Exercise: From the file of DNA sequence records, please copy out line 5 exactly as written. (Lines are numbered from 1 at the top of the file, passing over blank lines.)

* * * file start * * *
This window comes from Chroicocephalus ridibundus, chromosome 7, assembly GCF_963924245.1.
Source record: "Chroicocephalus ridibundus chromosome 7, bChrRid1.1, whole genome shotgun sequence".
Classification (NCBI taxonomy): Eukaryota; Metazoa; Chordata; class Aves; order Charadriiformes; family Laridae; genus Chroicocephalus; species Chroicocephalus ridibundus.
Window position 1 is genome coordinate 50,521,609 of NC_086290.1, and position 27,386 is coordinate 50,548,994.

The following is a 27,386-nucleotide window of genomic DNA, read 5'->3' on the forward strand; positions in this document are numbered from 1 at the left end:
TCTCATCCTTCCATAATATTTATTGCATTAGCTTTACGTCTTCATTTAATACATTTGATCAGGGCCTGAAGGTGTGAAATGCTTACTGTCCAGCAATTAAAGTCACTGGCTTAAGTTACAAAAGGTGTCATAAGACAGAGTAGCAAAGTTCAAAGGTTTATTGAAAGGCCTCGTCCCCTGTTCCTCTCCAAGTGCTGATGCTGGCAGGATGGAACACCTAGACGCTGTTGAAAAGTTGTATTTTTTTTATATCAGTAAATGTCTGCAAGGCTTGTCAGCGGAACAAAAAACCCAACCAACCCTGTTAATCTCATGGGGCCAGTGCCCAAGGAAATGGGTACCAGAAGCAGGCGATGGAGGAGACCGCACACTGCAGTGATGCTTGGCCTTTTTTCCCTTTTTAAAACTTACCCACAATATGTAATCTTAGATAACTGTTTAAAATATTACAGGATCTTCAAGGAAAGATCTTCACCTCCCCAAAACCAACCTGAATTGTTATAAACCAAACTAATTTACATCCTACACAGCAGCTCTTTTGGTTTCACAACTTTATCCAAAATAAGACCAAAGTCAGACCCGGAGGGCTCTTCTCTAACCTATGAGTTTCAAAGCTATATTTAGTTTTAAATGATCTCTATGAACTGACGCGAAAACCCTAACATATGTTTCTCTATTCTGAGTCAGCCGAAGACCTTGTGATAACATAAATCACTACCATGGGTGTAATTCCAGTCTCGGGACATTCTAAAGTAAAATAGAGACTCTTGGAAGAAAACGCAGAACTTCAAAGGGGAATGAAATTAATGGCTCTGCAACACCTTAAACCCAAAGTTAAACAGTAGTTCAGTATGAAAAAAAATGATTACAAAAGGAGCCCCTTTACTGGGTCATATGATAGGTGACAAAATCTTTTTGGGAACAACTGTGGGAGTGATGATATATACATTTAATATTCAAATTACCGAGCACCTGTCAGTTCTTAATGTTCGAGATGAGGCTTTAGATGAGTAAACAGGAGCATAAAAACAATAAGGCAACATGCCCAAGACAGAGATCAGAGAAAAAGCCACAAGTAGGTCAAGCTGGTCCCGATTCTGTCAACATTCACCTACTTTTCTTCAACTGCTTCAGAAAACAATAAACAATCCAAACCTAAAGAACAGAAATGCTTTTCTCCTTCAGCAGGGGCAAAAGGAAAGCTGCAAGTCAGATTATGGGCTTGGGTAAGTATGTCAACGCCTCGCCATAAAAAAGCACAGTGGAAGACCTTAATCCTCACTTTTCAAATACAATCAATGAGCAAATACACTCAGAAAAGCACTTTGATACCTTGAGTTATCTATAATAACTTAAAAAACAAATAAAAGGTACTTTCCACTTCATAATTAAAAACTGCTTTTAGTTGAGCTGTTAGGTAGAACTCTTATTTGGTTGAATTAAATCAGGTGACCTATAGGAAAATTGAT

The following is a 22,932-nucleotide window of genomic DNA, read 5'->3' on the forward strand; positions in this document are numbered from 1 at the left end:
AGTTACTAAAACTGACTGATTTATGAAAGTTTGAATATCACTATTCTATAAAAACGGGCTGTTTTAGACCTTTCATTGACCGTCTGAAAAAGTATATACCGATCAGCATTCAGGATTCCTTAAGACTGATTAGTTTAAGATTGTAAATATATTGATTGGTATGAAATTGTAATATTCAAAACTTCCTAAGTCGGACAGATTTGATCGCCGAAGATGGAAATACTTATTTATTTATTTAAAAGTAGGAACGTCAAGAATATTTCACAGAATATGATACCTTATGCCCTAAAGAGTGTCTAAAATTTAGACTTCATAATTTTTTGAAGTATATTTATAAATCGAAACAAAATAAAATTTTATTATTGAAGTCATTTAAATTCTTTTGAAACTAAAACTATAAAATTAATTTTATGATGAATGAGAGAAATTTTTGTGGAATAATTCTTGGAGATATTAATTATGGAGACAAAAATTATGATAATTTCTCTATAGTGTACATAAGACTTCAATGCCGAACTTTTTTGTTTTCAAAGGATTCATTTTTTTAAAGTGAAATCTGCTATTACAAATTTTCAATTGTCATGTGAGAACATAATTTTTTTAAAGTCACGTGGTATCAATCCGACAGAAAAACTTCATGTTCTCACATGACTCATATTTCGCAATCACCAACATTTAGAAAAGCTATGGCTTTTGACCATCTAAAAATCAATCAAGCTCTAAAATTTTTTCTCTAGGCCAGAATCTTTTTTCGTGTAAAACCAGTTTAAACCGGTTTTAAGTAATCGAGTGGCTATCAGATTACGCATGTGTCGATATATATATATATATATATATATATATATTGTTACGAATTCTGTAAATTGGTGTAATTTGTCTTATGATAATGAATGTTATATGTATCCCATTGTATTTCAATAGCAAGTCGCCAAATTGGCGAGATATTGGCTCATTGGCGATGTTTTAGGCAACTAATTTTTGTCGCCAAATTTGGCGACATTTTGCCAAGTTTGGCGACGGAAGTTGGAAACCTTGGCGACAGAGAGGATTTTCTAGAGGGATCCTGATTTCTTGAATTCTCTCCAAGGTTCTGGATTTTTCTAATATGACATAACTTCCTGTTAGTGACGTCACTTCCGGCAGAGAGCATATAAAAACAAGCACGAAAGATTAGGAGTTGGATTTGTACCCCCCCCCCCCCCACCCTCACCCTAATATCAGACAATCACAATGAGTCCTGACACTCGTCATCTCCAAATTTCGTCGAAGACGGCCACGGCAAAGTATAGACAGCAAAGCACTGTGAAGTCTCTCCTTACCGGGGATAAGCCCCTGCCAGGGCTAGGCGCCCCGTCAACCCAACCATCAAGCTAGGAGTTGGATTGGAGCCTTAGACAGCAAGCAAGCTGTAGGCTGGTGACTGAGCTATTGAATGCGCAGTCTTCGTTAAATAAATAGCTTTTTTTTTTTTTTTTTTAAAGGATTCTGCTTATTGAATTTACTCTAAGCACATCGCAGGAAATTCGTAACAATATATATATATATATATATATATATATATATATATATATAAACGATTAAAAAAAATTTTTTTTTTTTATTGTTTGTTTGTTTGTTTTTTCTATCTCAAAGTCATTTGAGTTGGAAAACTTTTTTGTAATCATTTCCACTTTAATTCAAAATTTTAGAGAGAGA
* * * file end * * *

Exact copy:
The following is a 27,386-nucleotide window of genomic DNA, read 5'->3' on the forward strand; positions in this document are numbered from 1 at the left end: